Heat Exhaustion & Running – Devastating Consequences

I have recently had the opportunity to experience first hand the detrimental effects of running (racing in my case or barely anyway) with the effects of heat exhaustion.

I was lucky enough to take part in the Xterra world running champs in Oahu, Hawaii recently and although the scenery at times was simply breath-taking, I certainly found it tough to appreciate this because of the stress my body was going through.

I’d come off of some recent races feeling strong, fast and fresh and ready to take on the front pack and although I realised that of course it was going to be hotter there than in my training yard of Whistler, BC in the mountains, I guess I hadn’t fathomed on just how much this change of climate would affect me.

I’d been training for the couple of weeks prior to the race in very wintry conditions, running up and down mountains in sometimes knee high snow. So it was fair to say that the change from freezing temps to what transpired to be heat in the 80’s and very high humidity was quite the ‘jump’ and my body was ill prepared for this.

The race took place a mere 48 hrs after arriving on Hawaii soil, which obviously didn’t give me much time to acclimatize. The effects were devastating though! Within 5 km of this 21km race I was literally cooking. My pulse was skyrocketing and my blood was boiling. I already knew here and then that this was NOT going to be my day. I admit I did think about pulling out at that point, but decided after a brief stop to try to collect myself, cool and see what the next few km’s would allow me.

I actually re-grouped and got it together a little, but I was suffering and there were definitely signs of something not being right. At every aid station from there I dumped a couple of cups of water over me and inhaled whatever electrolyte drink was on hand. This helped for a good few km’s, but hills were unnaturally killing me (one of my strengths normally) and around the 16km mark when I’d had to slow to negotiate some traffic I felt my heart literally trying to jump out of my chest and the beat very erratic. Admittedly at this point I was quite concerned and considered dropping yet again and wish I had.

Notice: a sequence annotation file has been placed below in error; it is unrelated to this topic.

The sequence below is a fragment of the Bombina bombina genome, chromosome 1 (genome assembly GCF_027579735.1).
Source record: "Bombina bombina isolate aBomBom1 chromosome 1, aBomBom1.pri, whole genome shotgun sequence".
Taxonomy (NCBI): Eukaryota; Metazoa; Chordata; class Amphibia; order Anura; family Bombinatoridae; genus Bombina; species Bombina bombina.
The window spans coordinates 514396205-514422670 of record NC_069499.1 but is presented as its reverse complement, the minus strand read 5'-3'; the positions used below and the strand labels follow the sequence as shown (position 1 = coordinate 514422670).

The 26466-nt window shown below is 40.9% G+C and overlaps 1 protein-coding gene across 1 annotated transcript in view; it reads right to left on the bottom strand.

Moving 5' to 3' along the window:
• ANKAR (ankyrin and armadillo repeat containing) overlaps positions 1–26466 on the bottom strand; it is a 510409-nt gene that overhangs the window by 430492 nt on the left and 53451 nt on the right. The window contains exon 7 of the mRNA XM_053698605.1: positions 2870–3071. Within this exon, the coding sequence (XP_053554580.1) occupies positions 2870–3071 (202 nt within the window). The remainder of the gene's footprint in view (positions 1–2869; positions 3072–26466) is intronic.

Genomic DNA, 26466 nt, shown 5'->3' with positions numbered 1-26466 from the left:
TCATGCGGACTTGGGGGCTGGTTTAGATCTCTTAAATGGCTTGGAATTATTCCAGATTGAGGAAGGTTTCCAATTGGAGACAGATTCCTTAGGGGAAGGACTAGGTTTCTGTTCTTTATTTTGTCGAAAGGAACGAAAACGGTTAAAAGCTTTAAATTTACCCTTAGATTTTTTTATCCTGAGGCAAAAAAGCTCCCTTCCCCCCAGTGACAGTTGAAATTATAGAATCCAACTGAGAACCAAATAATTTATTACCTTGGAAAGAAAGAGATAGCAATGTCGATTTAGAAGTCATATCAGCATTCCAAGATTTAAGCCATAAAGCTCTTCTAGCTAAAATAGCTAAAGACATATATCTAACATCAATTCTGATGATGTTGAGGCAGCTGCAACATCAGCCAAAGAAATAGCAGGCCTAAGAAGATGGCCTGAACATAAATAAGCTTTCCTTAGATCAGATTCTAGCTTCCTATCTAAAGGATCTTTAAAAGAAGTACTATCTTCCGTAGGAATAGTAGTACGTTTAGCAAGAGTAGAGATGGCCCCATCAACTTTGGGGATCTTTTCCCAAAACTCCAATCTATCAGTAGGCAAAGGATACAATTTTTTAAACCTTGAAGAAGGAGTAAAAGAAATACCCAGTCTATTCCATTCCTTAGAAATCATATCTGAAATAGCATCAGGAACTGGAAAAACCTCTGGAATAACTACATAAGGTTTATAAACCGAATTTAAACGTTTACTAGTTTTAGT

I jogged and ran in the final few km’s and although my ego felt as bad as my body, somehow managed to throwdown a final sprint over the last few hundred meters. The poor girl trying to get my timing chip off me and then hang a medal around my neck unfortunately received some unfortunate abuse as I barked at her to leave me alone and let me through. I’d been feeling faint for a while and was concerned that now would be the time I actually did.

Fortunately after throwing my patient wife a glazed look after crossing the line, she realised all was not well and allowed me to keep moving and grabbed me water, electrolytes, etc. Everything was off and my body was not functioning properly, but after sitting for a while and down copious refreshments I started to come round.

I peeled off my bad choice of running shoes (it was mostly smooth running surfaces and not enough mud, roots, etc for my choice) and socks and found some of the worst blisters I’d ever had, but all at one time. A direct result of sweating so much and losing so much electrolytes.

A full recovery was made within a few days, but it was getting my body back in balance that took it’s time and slowed muscle recovery, etc.

On reflection, such a sudden and drastic change in heat and especially humidity was obviously the killer and if circumstances allow, I would certainly get out to this race climate a good few more days before. I’ve since read studies that all agree that acclimatizing and conditioning to this climate will usually take around 10-14 days as the blood plasma adapts. It is also found that running in heat above 70 degrees farenheit, your heart rate will typically increase around 10 beats per minute. Studies also show that high humidity will also increase your heart rate by around a further 10 beats per minute – Little wonder I was f#####!

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